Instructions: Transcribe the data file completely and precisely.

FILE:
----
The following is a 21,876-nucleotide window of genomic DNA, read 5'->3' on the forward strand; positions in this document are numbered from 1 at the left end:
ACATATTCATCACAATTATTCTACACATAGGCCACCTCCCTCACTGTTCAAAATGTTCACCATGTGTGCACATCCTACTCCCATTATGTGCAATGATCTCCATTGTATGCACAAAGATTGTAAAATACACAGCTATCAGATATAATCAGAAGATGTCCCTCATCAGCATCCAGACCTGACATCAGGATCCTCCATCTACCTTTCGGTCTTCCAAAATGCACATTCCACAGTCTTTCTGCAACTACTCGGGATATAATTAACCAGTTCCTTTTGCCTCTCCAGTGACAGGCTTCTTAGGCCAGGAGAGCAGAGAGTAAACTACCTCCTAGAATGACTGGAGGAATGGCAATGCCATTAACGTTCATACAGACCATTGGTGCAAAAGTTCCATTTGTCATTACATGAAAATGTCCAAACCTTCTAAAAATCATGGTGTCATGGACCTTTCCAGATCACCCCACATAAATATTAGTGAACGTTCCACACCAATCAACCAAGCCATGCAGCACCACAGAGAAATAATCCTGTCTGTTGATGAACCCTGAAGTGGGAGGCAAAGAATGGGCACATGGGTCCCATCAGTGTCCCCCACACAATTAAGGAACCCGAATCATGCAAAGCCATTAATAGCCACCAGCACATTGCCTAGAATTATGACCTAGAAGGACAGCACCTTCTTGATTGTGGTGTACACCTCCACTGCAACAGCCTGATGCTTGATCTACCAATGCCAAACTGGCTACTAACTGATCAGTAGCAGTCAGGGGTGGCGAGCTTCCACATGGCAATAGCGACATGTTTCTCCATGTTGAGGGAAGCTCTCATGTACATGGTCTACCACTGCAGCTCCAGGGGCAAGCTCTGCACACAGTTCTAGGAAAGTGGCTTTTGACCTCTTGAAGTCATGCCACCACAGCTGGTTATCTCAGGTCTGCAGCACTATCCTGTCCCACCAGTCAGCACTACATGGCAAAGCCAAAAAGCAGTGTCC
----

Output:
The following is a 21,876-nucleotide window of genomic DNA, read 5'->3' on the forward strand; positions in this document are numbered from 1 at the left end:
ACATATTCATCACAATTATTCTACACATAGGCCACCTCCCTCACTGTTCAAAATGTTCACCATGTGTGCACATCCTACTCCCATTATGTGCAATGATCTCCATTGTATGCACAAAGATTGTAAAATACACAGCTATCAGATATAATCAGAAGATGTCCCTCATCAGCATCCAGACCTGACATCAGGATCCTCCATCTACCTTTCGGTCTTCCAAAATGCACATTCCACAGTCTTTCTGCAACTACTCGGGATATAATTAACCAGTTCCTTTTGCCTCTCCAGTGACAGGCTTCTTAGGCCAGGAGAGCAGAGAGTAAACTACCTCCTAGAATGACTGGAGGAATGGCAATGCCATTAACGTTCATACAGACCATTGGTGCAAAAGTTCCATTTGTCATTACATGAAAATGTCCAAACCTTCTAAAAATCATGGTGTCATGGACCTTTCCAGATCACCCCACATAAATATTAGTGAACGTTCCACACCAATCAACCAAGCCATGCAGCACCACAGAGAAATAATCCTGTCTGTTGATGAACCCTGAAGTGGGAGGCAAAGAATGGGCACATGGGTCCCATCAGTGTCCCCCACACAATTAAGGAACCCGAATCATGCAAAGCCATTAATAGCCACCAGCACATTGCCTAGAATTATGACCTAGAAGGACAGCACCTTCTTGATTGTGGTGTACACCTCCACTGCAACAGCCTGATGCTTGATCTACCAATGCCAAACTGGCTACTAACTGATCAGTAGCAGTCAGGGGTGGCGAGCTTCCACATGGCAATAGCGACATGTTTCTCCATGTTGAGGGAAGCTCTCATGTACATGGTCTACCACTGCAGCTCCAGGGGCAAGCTCTGCACACAGTTCTAGGAAAGTGGCTTTTGACCTCTTGAAGTCATGCCACCACAGCTGGTTATCTCAGGTCTGCAGCACTATCCTGTCCCACCAGTCAGCACTACATGGCAAAGCCAAAAAGCAGTGTCC